dimarts, 5 de juliol de 2011

Creating Spring web services using annotations

In this entry, I'm about to show how easy it is to create a web service using Spring-WS using annotations. Spring-WS makes it very easy to publish webservices so that you can publish your already existing services. It is based on JAX-WS, so it is great for application servers like Weblogic, since it uses the same web service technology stack.

To create a Spring-WS based web service, we just need to implement one class: the endpoint. By the way, since we are using Spring, usually it'd be better to implement the logic for the web service in its own service class, so that's the way we're going to take...

To create the enpoint class we just need to create a class extending org.springframework.web.context.support.SpringBeanAutowiringSupport and annotated by javax.jws.WebService. Once we have this class, any method representing an operation in the service, will have to be annotated by javax.jws.WebMethod.

Supose we want to publish a web service called GreetingsService with an operation sayHi. In this case, we'd create the following endpoint class:

import javax.jws.WebMethod;
import javax.jws.WebService;

import org.springframework.beans.factory.annotation.Autowired;
import org.springframework.web.context.support.SpringBeanAutowiringSupport;

public class GreetingsServiceEndpoint extends SpringBeanAutowiringSupport {

   private GreetingsService greetingsService;

   public String sayHi() {
      return greetingsService.sayHi();
Of course, we're not going into details about the GreetingService definition nor into how to configura my app to use Spring.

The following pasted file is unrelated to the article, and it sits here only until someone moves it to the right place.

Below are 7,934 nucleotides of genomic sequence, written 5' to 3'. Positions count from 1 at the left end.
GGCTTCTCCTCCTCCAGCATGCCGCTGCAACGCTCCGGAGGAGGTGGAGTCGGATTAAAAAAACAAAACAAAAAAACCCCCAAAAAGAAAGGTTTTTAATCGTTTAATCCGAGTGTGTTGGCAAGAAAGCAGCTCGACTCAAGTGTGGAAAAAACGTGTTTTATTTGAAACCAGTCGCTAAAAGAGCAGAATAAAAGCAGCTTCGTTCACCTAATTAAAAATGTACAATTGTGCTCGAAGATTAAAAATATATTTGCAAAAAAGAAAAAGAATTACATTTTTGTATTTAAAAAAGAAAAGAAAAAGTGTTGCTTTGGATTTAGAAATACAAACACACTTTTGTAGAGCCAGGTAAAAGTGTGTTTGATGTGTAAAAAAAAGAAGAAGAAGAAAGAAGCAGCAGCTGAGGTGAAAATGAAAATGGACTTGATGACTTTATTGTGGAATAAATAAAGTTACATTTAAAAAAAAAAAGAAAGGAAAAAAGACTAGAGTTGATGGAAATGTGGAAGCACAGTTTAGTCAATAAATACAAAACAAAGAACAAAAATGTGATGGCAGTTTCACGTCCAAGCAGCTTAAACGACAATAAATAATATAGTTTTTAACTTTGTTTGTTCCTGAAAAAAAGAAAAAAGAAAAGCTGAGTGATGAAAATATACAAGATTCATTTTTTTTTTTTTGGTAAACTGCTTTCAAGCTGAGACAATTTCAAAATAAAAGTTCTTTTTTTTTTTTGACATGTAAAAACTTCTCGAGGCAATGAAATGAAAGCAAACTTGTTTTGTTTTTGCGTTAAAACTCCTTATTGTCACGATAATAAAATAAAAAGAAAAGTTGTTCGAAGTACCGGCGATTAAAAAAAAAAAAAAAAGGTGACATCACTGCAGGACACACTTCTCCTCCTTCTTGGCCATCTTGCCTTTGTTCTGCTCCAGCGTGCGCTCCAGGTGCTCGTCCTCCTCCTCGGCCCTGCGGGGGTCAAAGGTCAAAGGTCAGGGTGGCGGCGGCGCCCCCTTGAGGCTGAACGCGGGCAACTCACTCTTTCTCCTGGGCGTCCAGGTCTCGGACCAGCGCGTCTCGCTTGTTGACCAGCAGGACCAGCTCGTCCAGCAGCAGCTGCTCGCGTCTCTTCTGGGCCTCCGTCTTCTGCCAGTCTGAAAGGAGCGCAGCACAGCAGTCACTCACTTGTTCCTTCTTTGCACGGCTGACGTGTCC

If we package and deploy this service, the url http://localhost:7001/springws-sample/greetingsService?wsdl (I'm currently using Weblogic), will return the following WSDL:
<!-- Published by JAX-WS RI at http://jax-ws.dev.java.net. RI's version is
   Oracle JAX-WS 2.1.5. -->
<!-- Generated by JAX-WS RI at http://jax-ws.dev.java.net. RI's version is
   Oracle JAX-WS 2.1.5. -->
<definitions xmlns:soap="http://schemas.xmlsoap.org/wsdl/soap/"
   xmlns:tns="http://endpoint.springws.aigloss.blogspot.com/" xmlns:xsd="http://www.w3.org/2001/XMLSchema"
   xmlns="http://schemas.xmlsoap.org/wsdl/" targetNamespace="http://endpoint.springws.aigloss.blogspot.com/"
         <xsd:import namespace="http://endpoint.springws.aigloss.blogspot.com/"
            schemaLocation="http://localhost:7001/springws-sample/greetingsService?xsd=1" />
   <message name="sayHi">
      <part name="parameters" element="tns:sayHi" />
   <message name="sayHiResponse">
      <part name="parameters" element="tns:sayHiResponse" />
   <portType name="GreetingsServiceEndpoint">
      <operation name="sayHi">
         <input message="tns:sayHi" />
         <output message="tns:sayHiResponse" />
   <binding name="GreetingsServiceEndpointPortBinding" type="tns:GreetingsServiceEndpoint">
      <soap:binding transport="http://schemas.xmlsoap.org/soap/http"
         style="document" />
      <operation name="sayHi">
         <soap:operation soapAction="" />
            <soap:body use="literal" />
            <soap:body use="literal" />
   <service name="greetingsService">
      <port name="GreetingsServiceEndpointPort" binding="tns:GreetingsServiceEndpointPortBinding">
            location="http://localhost:7001/springws-sample/greetingsService" />

In the following entry, I'll explain how add a handler to the web service so that we can, for example, extract the user from a SAML token sent within the request to the web service,

3 comentaris:

  1. Thanks for the example. Do you happen to know how to generate inline schemas in wsdl instead of references in the same example above.